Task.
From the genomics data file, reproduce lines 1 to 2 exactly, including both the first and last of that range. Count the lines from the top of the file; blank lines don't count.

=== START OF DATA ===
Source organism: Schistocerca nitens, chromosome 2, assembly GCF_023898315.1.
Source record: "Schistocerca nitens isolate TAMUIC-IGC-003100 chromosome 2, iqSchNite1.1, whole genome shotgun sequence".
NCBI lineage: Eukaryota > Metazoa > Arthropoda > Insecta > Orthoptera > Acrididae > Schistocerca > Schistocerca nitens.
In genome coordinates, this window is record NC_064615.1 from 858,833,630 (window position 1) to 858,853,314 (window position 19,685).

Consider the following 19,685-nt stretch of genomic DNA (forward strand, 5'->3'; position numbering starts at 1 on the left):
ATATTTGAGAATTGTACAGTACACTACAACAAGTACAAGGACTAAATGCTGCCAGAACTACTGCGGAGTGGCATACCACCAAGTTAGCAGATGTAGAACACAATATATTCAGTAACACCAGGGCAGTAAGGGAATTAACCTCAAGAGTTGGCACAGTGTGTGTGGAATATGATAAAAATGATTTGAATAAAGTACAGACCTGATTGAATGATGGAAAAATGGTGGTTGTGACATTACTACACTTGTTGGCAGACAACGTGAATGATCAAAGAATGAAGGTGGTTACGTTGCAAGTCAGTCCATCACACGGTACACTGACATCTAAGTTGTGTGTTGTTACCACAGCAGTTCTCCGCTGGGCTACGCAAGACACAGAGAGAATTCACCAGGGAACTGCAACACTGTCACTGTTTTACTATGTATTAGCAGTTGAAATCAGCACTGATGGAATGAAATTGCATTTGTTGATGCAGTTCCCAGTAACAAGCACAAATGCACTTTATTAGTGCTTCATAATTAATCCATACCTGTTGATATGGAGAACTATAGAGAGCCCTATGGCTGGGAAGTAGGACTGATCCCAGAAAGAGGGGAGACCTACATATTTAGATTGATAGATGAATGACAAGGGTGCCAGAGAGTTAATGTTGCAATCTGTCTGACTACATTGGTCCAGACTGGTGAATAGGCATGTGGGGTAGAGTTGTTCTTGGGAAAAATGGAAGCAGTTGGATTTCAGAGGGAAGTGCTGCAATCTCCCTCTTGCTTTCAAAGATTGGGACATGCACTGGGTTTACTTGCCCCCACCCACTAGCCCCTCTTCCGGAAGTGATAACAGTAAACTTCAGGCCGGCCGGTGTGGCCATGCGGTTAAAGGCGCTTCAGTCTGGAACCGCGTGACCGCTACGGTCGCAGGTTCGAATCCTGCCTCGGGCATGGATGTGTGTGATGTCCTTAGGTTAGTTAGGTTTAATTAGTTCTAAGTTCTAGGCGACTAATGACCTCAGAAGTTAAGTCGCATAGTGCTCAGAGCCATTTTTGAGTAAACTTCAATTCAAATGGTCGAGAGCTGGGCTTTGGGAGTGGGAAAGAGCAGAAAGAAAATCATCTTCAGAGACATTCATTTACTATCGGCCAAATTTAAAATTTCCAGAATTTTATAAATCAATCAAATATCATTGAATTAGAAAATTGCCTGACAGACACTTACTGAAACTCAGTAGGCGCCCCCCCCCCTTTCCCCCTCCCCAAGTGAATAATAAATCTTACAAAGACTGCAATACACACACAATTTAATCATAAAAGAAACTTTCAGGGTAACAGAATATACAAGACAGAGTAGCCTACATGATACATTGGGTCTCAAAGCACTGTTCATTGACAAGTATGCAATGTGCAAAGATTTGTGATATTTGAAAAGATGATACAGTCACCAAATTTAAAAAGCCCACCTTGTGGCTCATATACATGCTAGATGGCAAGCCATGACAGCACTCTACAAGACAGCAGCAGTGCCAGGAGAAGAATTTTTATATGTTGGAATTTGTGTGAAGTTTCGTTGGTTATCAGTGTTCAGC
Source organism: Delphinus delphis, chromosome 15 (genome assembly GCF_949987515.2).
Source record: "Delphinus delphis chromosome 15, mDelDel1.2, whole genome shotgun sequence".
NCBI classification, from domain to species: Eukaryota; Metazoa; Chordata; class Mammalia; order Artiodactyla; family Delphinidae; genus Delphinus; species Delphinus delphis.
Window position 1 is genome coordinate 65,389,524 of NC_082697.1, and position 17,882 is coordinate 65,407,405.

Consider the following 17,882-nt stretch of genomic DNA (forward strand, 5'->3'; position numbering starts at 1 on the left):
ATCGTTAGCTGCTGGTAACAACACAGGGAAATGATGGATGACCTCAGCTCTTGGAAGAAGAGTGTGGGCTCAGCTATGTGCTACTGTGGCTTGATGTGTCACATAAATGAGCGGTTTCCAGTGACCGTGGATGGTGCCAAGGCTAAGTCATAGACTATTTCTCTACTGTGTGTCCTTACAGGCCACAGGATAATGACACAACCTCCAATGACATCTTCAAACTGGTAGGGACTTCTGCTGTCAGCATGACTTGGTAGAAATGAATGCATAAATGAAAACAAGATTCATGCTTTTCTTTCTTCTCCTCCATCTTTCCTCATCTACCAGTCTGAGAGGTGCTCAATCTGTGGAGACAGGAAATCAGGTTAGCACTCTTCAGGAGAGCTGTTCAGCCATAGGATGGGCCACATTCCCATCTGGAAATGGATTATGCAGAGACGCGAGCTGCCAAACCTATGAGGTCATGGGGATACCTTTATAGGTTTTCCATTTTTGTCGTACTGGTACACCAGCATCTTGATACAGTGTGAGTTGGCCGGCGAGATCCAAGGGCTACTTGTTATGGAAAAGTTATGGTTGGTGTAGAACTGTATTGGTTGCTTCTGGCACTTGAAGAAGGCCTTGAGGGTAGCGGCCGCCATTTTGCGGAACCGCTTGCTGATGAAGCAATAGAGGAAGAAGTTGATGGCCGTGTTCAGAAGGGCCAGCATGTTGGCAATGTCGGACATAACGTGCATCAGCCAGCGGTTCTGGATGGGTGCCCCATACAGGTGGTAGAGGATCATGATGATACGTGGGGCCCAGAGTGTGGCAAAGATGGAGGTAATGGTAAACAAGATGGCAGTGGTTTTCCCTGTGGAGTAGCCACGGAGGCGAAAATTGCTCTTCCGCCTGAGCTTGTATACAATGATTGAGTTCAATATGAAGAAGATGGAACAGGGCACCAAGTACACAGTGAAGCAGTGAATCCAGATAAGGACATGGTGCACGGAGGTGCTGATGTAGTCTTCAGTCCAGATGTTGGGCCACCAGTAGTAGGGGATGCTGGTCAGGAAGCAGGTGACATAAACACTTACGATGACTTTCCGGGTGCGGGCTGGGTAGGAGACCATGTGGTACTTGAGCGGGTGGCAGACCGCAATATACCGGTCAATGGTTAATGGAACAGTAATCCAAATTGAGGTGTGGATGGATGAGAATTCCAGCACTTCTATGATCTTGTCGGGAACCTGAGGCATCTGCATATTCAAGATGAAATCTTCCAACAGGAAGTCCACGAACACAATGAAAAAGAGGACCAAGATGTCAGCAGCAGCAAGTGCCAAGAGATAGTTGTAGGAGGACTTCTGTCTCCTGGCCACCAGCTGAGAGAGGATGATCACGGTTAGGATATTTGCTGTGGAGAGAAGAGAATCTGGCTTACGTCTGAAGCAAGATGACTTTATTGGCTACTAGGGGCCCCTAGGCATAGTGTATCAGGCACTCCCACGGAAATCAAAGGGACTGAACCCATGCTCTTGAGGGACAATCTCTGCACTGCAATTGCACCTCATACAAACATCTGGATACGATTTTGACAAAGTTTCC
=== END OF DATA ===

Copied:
Source organism: Schistocerca nitens, chromosome 2, assembly GCF_023898315.1.
Source record: "Schistocerca nitens isolate TAMUIC-IGC-003100 chromosome 2, iqSchNite1.1, whole genome shotgun sequence".